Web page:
The CRFP is also mindful that, after the heroic resistance of the native peoples of the Caribbean, it was the Africans who carried the major burden of advancing natural and civil rights for all non-white peoples, at the cost of great suffering and loss of lives.
The great Karl Marx, for example, declared the Haitian Revolution “the most significant victory toward the advancement of universal freedom.” Without excluding the contribution of every ethnic constituency, the fact remains that, in the 20th century, African peoples maintained that leadership role.
According to Hanomansingh and other like-minded activists, to include this contribution as a central feature in the narrative of Caribbean nationalism is to face a charge of painting T&T black.
Hanomansingh should pause to consider if his concept of “black” and Kambon’s are mutually reconcilable and to ponder the true colour descriptions and graphic images of India’s most ancient deities. To the Greeks, Ethiopia meant “black people” or “Land of the Blacks.” According to England’s highly respected egyptologist Wallis Budge, Ethiopia was a region extending from Kush in Africa to the Indus River in India; Budge reminds us that ancient Greek geographers “regarded all the dark-skinned and black peoples that inhabit it as Ethiopians.”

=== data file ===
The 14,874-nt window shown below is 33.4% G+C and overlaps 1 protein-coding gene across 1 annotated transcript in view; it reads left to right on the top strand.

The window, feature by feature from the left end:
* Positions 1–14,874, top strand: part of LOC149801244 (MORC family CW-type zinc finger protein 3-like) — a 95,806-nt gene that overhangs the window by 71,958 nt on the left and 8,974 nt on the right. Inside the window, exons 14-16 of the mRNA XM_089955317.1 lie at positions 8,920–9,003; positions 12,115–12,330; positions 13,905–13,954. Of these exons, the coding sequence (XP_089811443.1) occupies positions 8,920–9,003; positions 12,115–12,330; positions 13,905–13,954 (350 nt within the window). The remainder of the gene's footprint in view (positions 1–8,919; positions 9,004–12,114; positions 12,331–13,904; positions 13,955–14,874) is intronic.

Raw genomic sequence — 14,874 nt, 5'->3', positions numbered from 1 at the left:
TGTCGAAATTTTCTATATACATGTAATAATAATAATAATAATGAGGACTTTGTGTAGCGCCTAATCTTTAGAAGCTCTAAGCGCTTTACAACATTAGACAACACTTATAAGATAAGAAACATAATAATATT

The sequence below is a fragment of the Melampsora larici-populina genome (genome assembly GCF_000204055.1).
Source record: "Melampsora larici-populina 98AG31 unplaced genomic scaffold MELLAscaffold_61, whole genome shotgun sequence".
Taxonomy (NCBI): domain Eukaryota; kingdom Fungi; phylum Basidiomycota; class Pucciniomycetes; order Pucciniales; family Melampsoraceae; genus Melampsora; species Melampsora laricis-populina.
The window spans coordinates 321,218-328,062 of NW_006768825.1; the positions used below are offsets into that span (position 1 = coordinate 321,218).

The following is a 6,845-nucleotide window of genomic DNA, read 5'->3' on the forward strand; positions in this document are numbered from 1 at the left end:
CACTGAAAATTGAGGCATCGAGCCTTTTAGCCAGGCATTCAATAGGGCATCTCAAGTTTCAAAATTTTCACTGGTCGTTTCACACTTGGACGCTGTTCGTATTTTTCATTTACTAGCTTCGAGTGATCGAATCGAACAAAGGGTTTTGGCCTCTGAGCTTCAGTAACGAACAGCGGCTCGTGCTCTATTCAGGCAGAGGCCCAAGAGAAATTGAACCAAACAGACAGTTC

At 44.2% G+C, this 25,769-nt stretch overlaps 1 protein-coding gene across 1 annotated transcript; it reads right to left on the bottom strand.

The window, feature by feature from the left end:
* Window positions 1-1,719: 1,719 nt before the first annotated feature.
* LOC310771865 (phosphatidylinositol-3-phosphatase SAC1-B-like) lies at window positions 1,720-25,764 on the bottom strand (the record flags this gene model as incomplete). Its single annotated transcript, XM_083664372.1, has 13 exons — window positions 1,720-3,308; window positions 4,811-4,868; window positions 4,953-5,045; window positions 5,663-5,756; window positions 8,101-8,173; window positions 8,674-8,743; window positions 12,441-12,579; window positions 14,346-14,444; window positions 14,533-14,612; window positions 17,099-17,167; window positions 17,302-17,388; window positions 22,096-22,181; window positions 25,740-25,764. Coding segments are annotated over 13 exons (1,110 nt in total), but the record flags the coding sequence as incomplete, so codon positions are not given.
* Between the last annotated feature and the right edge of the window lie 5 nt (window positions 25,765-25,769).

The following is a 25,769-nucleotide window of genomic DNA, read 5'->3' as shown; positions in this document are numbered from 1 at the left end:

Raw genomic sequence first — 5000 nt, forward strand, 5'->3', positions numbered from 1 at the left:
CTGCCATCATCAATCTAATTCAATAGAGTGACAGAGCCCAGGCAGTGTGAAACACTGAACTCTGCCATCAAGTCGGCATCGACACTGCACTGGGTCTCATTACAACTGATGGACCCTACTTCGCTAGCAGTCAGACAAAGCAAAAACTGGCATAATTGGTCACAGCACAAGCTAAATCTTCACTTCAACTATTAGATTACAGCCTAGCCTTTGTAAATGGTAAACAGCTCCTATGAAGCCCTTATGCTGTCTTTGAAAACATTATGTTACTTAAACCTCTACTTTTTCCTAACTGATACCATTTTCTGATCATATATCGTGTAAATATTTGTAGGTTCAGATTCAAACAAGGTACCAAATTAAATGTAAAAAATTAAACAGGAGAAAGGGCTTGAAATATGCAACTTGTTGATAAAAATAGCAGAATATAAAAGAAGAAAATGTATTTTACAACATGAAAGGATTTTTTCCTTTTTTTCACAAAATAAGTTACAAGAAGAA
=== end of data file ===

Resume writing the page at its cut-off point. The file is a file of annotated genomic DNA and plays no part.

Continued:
Greek philosopher-historian Strabo affirmed that the people of southern India “are like the Aethiopians in colour,” i.e. black. The predominant blacks of India are the Dalits. Artistic representation of ancient deities manifests this truth: Kali is unquestionably black but so too is Krishna, whom many modern Indians prefer to describe as “blackish,” “dark” or “deep blue.”